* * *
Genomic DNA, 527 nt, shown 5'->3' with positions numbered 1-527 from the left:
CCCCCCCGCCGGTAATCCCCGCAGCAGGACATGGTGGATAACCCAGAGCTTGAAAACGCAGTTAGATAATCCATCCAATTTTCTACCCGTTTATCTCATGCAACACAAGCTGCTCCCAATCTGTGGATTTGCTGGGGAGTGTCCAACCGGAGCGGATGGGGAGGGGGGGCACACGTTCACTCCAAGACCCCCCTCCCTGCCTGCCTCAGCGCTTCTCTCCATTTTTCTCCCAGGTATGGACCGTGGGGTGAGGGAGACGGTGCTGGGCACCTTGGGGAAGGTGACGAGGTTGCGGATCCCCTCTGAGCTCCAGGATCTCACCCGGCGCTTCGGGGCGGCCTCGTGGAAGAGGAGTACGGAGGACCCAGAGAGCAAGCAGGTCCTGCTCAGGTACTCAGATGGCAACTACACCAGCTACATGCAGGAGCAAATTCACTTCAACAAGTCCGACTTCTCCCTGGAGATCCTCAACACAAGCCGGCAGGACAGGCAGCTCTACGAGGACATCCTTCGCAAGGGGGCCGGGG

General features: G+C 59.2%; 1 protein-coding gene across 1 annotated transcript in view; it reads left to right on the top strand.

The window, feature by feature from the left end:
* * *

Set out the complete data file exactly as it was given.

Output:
Genomic DNA, 527 nt, shown 5'->3' with positions numbered 1-527 from the left:
CCCCCCCGCCGGTAATCCCCGCAGCAGGACATGGTGGATAACCCAGAGCTTGAAAACGCAGTTAGATAATCCATCCAATTTTCTACCCGTTTATCTCATGCAACACAAGCTGCTCCCAATCTGTGGATTTGCTGGGGAGTGTCCAACCGGAGCGGATGGGGAGGGGGGGCACACGTTCACTCCAAGACCCCCCTCCCTGCCTGCCTCAGCGCTTCTCTCCATTTTTCTCCCAGGTATGGACCGTGGGGTGAGGGAGACGGTGCTGGGCACCTTGGGGAAGGTGACGAGGTTGCGGATCCCCTCTGAGCTCCAGGATCTCACCCGGCGCTTCGGGGCGGCCTCGTGGAAGAGGAGTACGGAGGACCCAGAGAGCAAGCAGGTCCTGCTCAGGTACTCAGATGGCAACTACACCAGCTACATGCAGGAGCAAATTCACTTCAACAAGTCCGACTTCTCCCTGGAGATCCTCAACACAAGCCGGCAGGACAGGCAGCTCTACGAGGACATCCTTCGCAAGGGGGCCGGGG

General features: G+C 59.2%; 1 protein-coding gene across 1 annotated transcript in view; it reads left to right on the top strand.

The window, feature by feature from the left end: